Different colors, common inks

An important thing to remember when talking about overprint is the concept of “common inks”, meaning inks which the background and the foreground objects have “in common”. We talk about inks, not colors, because the overprint and knockout concepts are relevant in print only, not when you view the PDF documents on screen.

The principle here is as follows: If there are common inks, the foreground inks win, even if their tint value is lower than the corresponding one of the background ink.

Suppose you have a CMYK object set to overprint on a spot color background. Their inks are as follows:

Ink

Background object

Foreground object

Cyan

 

100 %

Magenta

 

0 %

Yellow

 

0 %

Black

 

0 %

Red

100 %

 

There are no common inks because cyan, magenta, yellow and black are not specified in the spot color background. And if colors are not specified in either one of the objects, they cannot be common. Note that they arenot specified, which is not the same as 0 %. Consequently, the cyan foreground ink will be printed over the Red spot color background. The resulting color in the intersection will be as follows:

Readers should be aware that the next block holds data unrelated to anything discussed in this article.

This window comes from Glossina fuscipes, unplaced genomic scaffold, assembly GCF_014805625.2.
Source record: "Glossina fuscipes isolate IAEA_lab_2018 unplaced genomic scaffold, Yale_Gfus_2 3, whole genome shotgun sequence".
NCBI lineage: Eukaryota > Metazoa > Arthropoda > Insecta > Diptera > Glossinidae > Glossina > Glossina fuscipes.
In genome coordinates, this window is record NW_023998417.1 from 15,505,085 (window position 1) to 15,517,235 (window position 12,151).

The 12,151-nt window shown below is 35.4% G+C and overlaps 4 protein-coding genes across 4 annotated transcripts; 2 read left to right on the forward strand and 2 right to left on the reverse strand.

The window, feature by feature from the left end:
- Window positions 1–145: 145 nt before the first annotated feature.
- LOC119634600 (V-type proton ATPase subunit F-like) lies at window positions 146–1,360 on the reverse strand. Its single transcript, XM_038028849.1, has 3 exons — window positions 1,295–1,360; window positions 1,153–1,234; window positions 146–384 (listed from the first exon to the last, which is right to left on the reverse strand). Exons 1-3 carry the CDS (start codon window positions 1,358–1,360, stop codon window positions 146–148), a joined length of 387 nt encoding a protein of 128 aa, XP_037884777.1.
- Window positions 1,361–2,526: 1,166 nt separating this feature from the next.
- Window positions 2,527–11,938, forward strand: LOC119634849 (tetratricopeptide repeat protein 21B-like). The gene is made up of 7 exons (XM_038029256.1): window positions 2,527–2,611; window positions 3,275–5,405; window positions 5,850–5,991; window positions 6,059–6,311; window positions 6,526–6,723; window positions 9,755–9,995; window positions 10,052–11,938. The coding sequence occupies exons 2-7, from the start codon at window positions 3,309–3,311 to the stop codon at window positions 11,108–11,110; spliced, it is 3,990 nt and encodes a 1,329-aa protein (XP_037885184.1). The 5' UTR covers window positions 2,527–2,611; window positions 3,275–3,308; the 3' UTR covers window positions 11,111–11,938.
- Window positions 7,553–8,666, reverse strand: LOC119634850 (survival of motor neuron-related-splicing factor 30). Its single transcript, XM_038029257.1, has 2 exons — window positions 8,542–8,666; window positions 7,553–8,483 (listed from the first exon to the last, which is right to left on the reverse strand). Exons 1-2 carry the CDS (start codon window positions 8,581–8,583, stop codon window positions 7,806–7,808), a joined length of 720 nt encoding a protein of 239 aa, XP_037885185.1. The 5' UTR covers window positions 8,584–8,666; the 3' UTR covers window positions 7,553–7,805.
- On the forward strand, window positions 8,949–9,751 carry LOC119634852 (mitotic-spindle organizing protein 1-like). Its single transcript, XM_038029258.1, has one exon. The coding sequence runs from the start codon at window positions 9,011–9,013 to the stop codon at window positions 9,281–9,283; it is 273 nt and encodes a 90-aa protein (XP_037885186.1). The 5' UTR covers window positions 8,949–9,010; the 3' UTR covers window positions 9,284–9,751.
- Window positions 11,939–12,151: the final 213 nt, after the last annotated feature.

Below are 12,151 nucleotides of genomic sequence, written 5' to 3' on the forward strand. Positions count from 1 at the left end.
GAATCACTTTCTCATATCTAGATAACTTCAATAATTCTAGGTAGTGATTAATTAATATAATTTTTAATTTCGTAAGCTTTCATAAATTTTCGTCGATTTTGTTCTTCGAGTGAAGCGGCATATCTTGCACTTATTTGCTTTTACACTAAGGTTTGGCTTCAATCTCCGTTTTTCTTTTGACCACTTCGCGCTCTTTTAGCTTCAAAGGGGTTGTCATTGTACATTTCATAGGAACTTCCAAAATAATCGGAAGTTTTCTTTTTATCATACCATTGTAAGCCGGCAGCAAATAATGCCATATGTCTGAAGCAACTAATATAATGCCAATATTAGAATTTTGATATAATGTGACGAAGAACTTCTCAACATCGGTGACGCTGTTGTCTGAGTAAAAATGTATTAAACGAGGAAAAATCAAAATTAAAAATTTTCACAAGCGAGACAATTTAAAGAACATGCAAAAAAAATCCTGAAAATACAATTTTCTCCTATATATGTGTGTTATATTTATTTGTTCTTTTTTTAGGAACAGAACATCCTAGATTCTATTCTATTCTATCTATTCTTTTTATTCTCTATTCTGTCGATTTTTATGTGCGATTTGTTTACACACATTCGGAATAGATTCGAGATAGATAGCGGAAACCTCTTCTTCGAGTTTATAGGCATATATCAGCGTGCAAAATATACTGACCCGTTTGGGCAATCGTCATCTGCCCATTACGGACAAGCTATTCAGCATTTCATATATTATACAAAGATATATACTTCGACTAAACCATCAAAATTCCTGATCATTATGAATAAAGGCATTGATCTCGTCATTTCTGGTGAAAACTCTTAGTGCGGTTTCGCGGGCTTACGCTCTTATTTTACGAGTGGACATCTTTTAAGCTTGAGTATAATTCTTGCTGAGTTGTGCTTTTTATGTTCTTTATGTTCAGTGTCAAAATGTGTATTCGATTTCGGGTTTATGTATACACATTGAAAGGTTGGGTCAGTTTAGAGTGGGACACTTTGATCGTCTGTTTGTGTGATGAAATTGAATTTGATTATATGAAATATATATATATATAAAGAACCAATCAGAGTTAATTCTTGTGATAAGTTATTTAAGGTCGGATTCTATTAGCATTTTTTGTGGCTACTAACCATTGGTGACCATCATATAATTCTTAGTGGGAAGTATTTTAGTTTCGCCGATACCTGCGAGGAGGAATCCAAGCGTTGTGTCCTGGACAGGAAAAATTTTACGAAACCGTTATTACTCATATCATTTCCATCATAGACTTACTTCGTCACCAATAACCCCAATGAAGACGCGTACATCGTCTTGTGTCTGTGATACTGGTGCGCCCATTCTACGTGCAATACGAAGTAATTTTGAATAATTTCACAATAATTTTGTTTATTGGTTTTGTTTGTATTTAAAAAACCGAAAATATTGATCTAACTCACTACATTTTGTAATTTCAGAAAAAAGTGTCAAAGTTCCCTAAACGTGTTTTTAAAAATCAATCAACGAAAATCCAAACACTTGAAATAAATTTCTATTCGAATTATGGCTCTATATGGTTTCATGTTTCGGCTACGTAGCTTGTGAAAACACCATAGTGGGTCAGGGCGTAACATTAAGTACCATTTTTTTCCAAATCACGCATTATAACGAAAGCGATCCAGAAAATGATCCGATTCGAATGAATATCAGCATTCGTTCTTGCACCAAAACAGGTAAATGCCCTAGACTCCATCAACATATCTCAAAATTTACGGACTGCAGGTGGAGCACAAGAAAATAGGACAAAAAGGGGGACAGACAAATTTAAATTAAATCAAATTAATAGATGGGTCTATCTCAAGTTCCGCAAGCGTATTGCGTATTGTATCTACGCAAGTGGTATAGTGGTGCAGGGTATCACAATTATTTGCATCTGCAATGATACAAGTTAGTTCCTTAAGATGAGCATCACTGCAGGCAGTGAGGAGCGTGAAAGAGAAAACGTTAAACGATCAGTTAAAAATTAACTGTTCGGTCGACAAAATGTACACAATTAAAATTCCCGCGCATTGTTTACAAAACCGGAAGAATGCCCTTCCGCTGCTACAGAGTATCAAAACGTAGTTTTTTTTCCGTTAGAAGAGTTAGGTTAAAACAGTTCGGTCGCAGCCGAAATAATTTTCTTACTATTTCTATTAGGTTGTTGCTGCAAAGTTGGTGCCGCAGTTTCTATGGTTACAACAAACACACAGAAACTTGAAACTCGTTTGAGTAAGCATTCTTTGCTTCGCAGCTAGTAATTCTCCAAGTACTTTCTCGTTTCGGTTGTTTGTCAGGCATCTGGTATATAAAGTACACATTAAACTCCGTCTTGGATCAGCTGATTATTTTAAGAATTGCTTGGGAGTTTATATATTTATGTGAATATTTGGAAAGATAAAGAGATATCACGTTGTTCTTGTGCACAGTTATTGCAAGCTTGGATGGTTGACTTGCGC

C: 100 %

M: 0 %

Y: 0 %

K: 0 %

Spot color: Red

Let’s convert the Red spot color of the background to CMYK with the following tint values:

Ink

Background object

Cyan

0 %

Magenta

100 %

Yellow

100 %

Black

0 %

The resulting color in the intersection will be as follows:



C: 100 %

M: 0 %

Y: 0 %

K: 0 %

The cyan foreground object has been set to overprint, but still, the magenta and yellow in the background are knocked out. Confused? Remember the basic principle: If there are common inks, the foreground inks win, even if their tint value is lower than the corresponding one of the background ink and even if this tint value is equal to zero.

Let’s put the tint values of the above example in a table:

Ink

Background object

Foreground object

Resulting color

Cyan

0 %

100 %

100 %

Magenta

100 %

0 %

0 %

Yellow

100 %

0 %

0 %

Black

0 %

0 %

0 %

See what happened? All inks are now common, even if they have a tint value of 0 %. The foreground inks win and therefore, the 0 % magenta and yellow of the foreground object will be used, not the 100 % of the background.